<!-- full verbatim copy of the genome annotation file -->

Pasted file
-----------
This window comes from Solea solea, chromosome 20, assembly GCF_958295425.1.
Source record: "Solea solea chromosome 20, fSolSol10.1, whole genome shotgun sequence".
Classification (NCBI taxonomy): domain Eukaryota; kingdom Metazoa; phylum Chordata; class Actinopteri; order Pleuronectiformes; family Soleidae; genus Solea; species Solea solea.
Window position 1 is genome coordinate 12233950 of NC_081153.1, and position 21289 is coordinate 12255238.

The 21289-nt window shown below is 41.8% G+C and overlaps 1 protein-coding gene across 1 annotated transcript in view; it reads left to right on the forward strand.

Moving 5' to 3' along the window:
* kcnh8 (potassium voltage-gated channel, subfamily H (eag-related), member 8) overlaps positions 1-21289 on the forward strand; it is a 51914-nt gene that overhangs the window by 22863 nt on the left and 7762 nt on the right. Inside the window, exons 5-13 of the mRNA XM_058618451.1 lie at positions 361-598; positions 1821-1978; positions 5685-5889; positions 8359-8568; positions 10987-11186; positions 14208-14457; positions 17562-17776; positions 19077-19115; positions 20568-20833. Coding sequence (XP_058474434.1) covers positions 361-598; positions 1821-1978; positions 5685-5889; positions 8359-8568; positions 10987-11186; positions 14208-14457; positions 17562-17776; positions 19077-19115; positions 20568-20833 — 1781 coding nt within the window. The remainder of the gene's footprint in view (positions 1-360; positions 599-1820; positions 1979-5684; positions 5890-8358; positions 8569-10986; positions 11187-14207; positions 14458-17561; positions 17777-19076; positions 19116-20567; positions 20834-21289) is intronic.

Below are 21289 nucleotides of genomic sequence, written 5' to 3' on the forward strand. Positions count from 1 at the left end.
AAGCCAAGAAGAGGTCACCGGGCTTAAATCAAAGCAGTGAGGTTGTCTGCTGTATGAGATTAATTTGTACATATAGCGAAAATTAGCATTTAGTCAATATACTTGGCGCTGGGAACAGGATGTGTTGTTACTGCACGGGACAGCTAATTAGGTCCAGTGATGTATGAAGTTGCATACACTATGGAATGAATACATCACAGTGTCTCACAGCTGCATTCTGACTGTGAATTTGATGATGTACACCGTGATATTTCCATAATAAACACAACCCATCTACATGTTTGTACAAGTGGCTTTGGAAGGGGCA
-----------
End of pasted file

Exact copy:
This window comes from Solea solea, chromosome 20, assembly GCF_958295425.1.
Source record: "Solea solea chromosome 20, fSolSol10.1, whole genome shotgun sequence".
Classification (NCBI taxonomy): domain Eukaryota; kingdom Metazoa; phylum Chordata; class Actinopteri; order Pleuronectiformes; family Soleidae; genus Solea; species Solea solea.
Window position 1 is genome coordinate 12233950 of NC_081153.1, and position 21289 is coordinate 12255238.

The 21289-nt window shown below is 41.8% G+C and overlaps 1 protein-coding gene across 1 annotated transcript in view; it reads left to right on the forward strand.

Moving 5' to 3' along the window:
* kcnh8 (potassium voltage-gated channel, subfamily H (eag-related), member 8) overlaps positions 1-21289 on the forward strand; it is a 51914-nt gene that overhangs the window by 22863 nt on the left and 7762 nt on the right. Inside the window, exons 5-13 of the mRNA XM_058618451.1 lie at positions 361-598; positions 1821-1978; positions 5685-5889; positions 8359-8568; positions 10987-11186; positions 14208-14457; positions 17562-17776; positions 19077-19115; positions 20568-20833. Coding sequence (XP_058474434.1) covers positions 361-598; positions 1821-1978; positions 5685-5889; positions 8359-8568; positions 10987-11186; positions 14208-14457; positions 17562-17776; positions 19077-19115; positions 20568-20833 — 1781 coding nt within the window. The remainder of the gene's footprint in view (positions 1-360; positions 599-1820; positions 1979-5684; positions 5890-8358; positions 8569-10986; positions 11187-14207; positions 14458-17561; positions 17777-19076; positions 19116-20567; positions 20834-21289) is intronic.

Below are 21289 nucleotides of genomic sequence, written 5' to 3' on the forward strand. Positions count from 1 at the left end.
AAGCCAAGAAGAGGTCACCGGGCTTAAATCAAAGCAGTGAGGTTGTCTGCTGTATGAGATTAATTTGTACATATAGCGAAAATTAGCATTTAGTCAATATACTTGGCGCTGGGAACAGGATGTGTTGTTACTGCACGGGACAGCTAATTAGGTCCAGTGATGTATGAAGTTGCATACACTATGGAATGAATACATCACAGTGTCTCACAGCTGCATTCTGACTGTGAATTTGATGATGTACACCGTGATATTTCCATAATAAACACAACCCATCTACATGTTTGTACAAGTGGCTTTGGAAGGGGCA